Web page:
How DFW got the Buckle on the Bible Belt
Check out this post from Bob Roberts Jr.
People sometimes make fun of Dallas-Fort Worth being the buckle on the Bible belt. It isn’t anymore. It’s unbuckled. The stats are in and church attendance is around the 17% mark – in northeast Tarrant county where I live it’s probably more like 9%. We think because we see churches and some of them big that we are churched. We are not. A lot of the shelves (pews) are empty in those stores! The ones that are full are often filled with people looking for a different kind of church – not Jesus! If we were “churched” anywhere near what we were just 35 years ago at a minimum we would have to double the number of churches out here.
For some pastors that would freak them out – more competition! We need to shift our mindset from one that says “I pastor a church to reach this community . . . ” to one. that says “I pastor a church to create communities of faith in this community all over.” One thinks like a preacher/pastor the other a missionary/mobilizer.
We were the most wicked place on the face of the earth just a little over a hundred years ago. Downtown Fort Worth was called Hell’s half acre. Gun fights, brothels, gambling, you name it – it was there and out of control. Most people didn’t venture there. It was the last jumping off point till you started out west to nowhere. Godly? Not hardly.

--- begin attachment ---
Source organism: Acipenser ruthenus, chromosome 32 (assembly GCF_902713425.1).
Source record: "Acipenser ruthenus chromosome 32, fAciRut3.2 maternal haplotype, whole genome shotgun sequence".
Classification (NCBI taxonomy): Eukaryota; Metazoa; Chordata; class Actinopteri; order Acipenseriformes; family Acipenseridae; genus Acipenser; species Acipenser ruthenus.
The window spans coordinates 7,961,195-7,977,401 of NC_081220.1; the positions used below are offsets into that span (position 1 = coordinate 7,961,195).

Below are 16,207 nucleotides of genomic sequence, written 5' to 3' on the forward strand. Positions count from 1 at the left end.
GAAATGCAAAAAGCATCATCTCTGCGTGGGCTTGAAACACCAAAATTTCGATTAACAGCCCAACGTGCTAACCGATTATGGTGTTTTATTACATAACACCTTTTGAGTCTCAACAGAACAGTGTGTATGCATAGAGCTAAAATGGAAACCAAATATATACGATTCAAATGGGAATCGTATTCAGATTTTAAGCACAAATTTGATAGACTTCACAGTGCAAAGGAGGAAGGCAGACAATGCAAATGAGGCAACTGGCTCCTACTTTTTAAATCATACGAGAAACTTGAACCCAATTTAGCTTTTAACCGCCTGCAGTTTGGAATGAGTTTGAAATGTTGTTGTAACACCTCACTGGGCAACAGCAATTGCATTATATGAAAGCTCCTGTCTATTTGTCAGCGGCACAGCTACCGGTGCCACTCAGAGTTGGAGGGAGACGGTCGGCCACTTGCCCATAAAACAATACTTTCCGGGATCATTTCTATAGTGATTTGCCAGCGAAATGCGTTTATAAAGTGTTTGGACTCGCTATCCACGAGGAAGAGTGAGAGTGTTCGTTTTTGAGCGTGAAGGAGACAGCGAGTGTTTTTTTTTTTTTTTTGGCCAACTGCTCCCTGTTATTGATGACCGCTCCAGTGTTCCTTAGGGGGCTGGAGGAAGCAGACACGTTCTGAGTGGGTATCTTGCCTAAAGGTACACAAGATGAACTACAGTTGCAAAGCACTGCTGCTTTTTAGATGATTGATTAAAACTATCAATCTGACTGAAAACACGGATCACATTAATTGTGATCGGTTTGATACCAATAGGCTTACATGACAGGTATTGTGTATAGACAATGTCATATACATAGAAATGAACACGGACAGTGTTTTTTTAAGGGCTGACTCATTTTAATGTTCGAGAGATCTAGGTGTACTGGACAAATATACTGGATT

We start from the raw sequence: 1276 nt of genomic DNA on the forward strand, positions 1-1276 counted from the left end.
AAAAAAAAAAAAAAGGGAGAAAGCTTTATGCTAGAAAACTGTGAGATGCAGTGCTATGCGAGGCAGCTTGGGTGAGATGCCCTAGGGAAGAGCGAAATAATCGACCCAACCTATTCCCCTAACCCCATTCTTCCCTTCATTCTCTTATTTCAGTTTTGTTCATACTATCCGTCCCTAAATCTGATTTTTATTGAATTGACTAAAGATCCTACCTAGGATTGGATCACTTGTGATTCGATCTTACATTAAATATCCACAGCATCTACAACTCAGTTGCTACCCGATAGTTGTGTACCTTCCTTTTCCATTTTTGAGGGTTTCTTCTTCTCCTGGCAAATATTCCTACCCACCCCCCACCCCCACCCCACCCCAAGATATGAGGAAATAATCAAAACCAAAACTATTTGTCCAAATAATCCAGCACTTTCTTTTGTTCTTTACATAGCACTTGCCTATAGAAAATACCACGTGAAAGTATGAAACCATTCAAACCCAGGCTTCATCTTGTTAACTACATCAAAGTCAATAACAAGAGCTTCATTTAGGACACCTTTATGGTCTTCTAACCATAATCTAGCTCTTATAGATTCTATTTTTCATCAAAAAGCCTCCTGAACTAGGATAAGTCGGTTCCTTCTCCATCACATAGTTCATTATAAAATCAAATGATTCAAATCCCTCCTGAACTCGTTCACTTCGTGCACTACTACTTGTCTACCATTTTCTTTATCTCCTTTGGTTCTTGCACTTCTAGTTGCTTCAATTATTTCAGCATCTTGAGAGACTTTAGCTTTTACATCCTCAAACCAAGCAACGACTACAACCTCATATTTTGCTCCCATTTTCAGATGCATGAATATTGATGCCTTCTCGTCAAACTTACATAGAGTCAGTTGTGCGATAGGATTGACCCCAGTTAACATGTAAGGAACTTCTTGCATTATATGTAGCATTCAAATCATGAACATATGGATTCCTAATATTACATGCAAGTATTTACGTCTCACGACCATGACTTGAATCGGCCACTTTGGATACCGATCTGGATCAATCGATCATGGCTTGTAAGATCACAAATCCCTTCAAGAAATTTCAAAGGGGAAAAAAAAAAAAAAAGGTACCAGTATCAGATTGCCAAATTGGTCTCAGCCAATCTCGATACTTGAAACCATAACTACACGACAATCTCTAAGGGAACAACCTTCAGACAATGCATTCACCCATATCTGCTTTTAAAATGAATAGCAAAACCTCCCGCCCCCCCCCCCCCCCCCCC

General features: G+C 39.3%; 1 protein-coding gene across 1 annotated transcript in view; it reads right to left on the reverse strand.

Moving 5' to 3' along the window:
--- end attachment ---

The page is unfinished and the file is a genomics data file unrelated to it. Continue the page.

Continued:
Then, a group of Christians and pastors had enough. They became convicted and started starting churches right in the heart of Hell’s half-acre – a revival began to come – Southwestern seminary came on the scene – and the rest is history. We became the Bible belt not because of our holiness, but because of our sinfulness and a sense of desperation a few people had a century ago.
It’s time for us to once again have a burden for our city. There’s not a greater place to live than DFW. There’s not a more strategic city to live than DFW in the US, and for some reason the world.
When the passion for Jesus is gone and you have the relics of religion left over – buildings/structures/organizations – then it looses its power and becomes counter productive.
Father I pray for my city. I love my city. You love my city more. Guide my city. Pour your Spirit out over my city. Help us to love your city and serve your city like you want. I lift up all the mayors, the pastors, the businessmen, the teachers, the medical personell, the artists, government leaders, the institutions, but more than all of those domains – I lift up the people to you. May they see Jesus in our lives as we serve them in the name of Jesus and share the Good news not as a sermon, but as a transforming story that is alive, ongoing, and inclusive.